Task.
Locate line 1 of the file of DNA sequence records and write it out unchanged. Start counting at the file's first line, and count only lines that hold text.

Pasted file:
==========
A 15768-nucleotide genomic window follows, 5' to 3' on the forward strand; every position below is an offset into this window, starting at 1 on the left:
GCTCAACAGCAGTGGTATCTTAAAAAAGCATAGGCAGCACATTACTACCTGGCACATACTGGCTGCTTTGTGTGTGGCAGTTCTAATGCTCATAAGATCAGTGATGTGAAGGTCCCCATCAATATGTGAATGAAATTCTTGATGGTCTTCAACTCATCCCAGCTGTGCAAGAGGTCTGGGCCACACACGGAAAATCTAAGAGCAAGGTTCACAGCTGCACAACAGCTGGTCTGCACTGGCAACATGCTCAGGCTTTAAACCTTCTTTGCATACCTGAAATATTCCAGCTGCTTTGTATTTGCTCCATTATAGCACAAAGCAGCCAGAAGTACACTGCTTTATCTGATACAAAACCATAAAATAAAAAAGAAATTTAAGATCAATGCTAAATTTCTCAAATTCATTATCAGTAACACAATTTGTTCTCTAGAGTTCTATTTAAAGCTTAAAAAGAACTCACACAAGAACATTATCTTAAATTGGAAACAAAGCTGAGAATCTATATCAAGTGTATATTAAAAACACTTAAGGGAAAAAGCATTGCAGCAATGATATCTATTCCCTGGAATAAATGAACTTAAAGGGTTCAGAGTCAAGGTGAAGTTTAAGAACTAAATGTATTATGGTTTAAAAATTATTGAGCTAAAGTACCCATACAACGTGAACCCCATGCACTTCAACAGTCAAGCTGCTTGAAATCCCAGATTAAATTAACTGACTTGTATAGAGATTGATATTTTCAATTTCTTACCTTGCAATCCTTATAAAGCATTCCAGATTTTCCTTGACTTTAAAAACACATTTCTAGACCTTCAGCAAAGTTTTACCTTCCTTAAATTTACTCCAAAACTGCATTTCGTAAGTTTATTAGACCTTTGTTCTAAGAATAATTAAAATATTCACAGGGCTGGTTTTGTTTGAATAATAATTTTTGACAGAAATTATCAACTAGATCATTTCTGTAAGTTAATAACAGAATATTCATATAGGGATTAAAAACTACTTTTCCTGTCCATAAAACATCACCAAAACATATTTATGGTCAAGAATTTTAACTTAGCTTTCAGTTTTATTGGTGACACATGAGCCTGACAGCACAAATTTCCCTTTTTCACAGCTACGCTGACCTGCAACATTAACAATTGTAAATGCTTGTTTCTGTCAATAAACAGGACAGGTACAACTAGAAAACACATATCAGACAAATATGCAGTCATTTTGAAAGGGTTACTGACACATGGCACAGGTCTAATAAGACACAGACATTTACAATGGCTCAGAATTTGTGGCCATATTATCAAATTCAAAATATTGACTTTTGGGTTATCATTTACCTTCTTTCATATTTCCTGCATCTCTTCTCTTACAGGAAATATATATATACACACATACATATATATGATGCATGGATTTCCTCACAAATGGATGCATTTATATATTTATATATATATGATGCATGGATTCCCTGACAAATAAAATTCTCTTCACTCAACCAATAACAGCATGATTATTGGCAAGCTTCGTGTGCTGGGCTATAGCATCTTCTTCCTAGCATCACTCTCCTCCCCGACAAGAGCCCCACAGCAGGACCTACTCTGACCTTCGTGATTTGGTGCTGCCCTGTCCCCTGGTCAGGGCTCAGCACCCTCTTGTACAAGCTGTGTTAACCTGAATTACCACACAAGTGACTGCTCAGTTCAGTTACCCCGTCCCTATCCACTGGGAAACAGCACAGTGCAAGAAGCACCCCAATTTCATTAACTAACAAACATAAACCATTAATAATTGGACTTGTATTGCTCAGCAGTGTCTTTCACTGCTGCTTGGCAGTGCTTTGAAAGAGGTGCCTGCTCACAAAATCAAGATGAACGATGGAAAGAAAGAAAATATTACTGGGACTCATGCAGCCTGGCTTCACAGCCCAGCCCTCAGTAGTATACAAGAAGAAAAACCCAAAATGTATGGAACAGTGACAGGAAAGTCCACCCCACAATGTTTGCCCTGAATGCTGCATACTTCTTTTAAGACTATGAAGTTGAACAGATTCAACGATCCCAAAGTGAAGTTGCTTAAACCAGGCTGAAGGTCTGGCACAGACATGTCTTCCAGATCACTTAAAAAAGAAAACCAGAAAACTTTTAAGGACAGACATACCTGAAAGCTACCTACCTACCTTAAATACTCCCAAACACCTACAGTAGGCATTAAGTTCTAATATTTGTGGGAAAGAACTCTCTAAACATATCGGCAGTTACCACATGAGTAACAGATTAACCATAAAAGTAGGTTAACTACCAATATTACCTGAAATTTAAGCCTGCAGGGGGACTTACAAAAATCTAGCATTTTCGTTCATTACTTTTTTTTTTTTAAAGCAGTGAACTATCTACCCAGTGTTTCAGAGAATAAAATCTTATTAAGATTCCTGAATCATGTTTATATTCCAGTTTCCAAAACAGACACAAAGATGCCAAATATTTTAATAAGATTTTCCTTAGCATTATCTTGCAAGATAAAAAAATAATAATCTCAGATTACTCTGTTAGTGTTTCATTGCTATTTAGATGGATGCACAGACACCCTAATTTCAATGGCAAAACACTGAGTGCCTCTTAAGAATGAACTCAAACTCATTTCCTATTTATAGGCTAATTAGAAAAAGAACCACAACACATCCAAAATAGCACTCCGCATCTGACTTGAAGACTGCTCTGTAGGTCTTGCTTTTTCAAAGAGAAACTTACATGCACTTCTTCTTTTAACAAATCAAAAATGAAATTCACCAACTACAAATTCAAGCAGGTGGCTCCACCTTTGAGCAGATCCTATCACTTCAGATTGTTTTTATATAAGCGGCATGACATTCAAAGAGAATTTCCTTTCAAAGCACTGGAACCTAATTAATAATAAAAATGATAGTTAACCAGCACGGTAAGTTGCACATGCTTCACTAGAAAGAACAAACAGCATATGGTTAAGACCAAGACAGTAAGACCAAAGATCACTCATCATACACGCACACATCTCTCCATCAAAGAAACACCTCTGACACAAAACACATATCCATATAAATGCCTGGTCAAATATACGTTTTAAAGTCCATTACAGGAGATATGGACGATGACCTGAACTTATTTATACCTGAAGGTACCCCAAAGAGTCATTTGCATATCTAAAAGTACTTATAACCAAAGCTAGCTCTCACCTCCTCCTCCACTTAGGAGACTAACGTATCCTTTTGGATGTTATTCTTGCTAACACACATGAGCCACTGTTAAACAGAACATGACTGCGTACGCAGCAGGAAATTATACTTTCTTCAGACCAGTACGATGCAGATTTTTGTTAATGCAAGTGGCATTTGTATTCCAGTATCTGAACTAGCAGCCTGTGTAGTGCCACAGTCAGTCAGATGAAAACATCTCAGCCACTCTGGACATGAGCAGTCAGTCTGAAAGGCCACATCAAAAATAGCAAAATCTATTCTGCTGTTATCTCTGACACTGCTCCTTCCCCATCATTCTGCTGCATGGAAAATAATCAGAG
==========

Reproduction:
A 15768-nucleotide genomic window follows, 5' to 3' on the forward strand; every position below is an offset into this window, starting at 1 on the left: